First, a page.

Casey Adams thought she was in Los Angeles this week for a party honoring accomplished high school students.
And then she heard a voice shout "Hello, hello!" in a Philadelphia accent that sounded a lot like her own. And she knew: Kevin Hart, the big-time comedian and actor who grew up not far from her own North Philly neighborhood, was there, and magical things were about to happen.
Adams and 17 other young people — six from Philadelphia — were surprised Monday with $600,000 in college scholarships from Hart and the United Negro College Fund. An incoming freshman at Spelman College in Atlanta, Adams found out she's getting $10,000 annually over four years. The money will be a game-changer, Adams said.
"It's a huge help," said the Central High School graduate. "I was going to have to pay $16,000 out of pocket every year. My family can't afford that."
The Hart scholarships, awarded to graduates of KIPP charter schools headed for historically black colleges and universities, are designed to remove such barriers, said Michael Lomax, UNCF president. A full three-quarters of students attending HBCUs are eligible for federal Pell grants, meaning they are from low- to moderate-income families. But the grants only go so far.
"A lot of students are on this journey, and they don't have the financial capital and the social and cultural capital to manage," Lomax said.
Adams was determined to find a way. The importance of education was drilled into her from a young age by her single mother, who works as an aide for Philadelphia School District students with special needs.
"My mom didn't attend college; she had things holding her back," Adams said. "But she sacrificed for me and my siblings so we could get the education we need, because she didn't have that opportunity."
A turning point, she said, came in 2010 when her mother got her into KIPP Philadelphia Preparatory Academy, a charter school, when Adams was a fifth grader.
"My mom saw that KIPP was giving out opportunities of a lifetime," said Adams. "That's where all my ambitions started."
High standards challenged her, and opportunities like a class trip to the Grand Canyon nourished her, Adams said. She soared, earning her spot at Central, and just moved to Atlanta to begin studying economics and English at Spelman.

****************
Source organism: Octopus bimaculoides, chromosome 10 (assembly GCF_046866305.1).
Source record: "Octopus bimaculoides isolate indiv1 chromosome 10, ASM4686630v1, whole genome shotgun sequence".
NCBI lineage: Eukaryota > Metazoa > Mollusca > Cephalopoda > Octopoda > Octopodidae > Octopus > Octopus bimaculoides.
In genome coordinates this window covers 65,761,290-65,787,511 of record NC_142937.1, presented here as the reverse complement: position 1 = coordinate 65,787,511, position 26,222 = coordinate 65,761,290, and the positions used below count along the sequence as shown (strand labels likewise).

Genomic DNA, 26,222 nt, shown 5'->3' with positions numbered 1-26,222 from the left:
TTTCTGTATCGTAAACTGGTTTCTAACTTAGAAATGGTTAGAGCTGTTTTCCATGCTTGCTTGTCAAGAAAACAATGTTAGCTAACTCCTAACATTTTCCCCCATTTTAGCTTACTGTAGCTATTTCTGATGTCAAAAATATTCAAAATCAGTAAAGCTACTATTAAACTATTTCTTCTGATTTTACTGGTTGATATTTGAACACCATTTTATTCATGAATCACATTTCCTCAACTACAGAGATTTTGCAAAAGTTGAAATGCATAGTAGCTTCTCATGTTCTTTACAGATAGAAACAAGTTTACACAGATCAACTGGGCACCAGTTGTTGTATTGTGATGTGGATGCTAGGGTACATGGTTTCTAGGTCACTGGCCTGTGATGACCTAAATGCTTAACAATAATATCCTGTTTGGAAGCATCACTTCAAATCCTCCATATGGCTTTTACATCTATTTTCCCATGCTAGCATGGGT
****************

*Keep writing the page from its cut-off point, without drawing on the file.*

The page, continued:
And when KIPP, a nationwide charter school network and partner of the UNCF, looked for outstanding graduates to recognize with the Hart scholarships, Adams was a natural.
So were Jada Taylor (entering Clark Atlanta University), Alexys Smith (a rising senior at Lincoln University), Marjani Walton (entering her sophomore year at Lincoln), Willie Smalls (entering Morehouse College), and Wayne Fuller (a rising junior year at Morehouse).
And yes, the meeting-Kevin-Hart-in-person-part was pretty fabulous, the students reported.
"We were all just sitting there, and I heard his voice, and I said, 'Oh, my God, it's Kevin Hart!' " said Fuller, a 2016 graduate of KIPP DuBois Collegiate Academy in West Philadelphia.
"It was surreal," Adams said. "We shook hands, we hugged, we talked a little. It's just nice to know that someone as big as Kevin Hart can be humble, can give back to his community. You can tell he's really genuine; he doesn't just want the attention."
Fuller said his mom cried when she heard the scholarship news.
"This lets me focus on school more, and on what I want to do post-graduation," said Fuller, who wants to launch his own record label and form a nonprofit to address housing, health-care, and education issues.
Aiding students like Fuller and Adams was personally important to Hart, officials said.
"He wanted to meet them, encourage them, recharge their batteries with this gift," Lomax said. "Because he's a celebrity, because of his platform, his gift is bigger than the money. It sends a message far and wide that there are gifted young people who are doing everything right."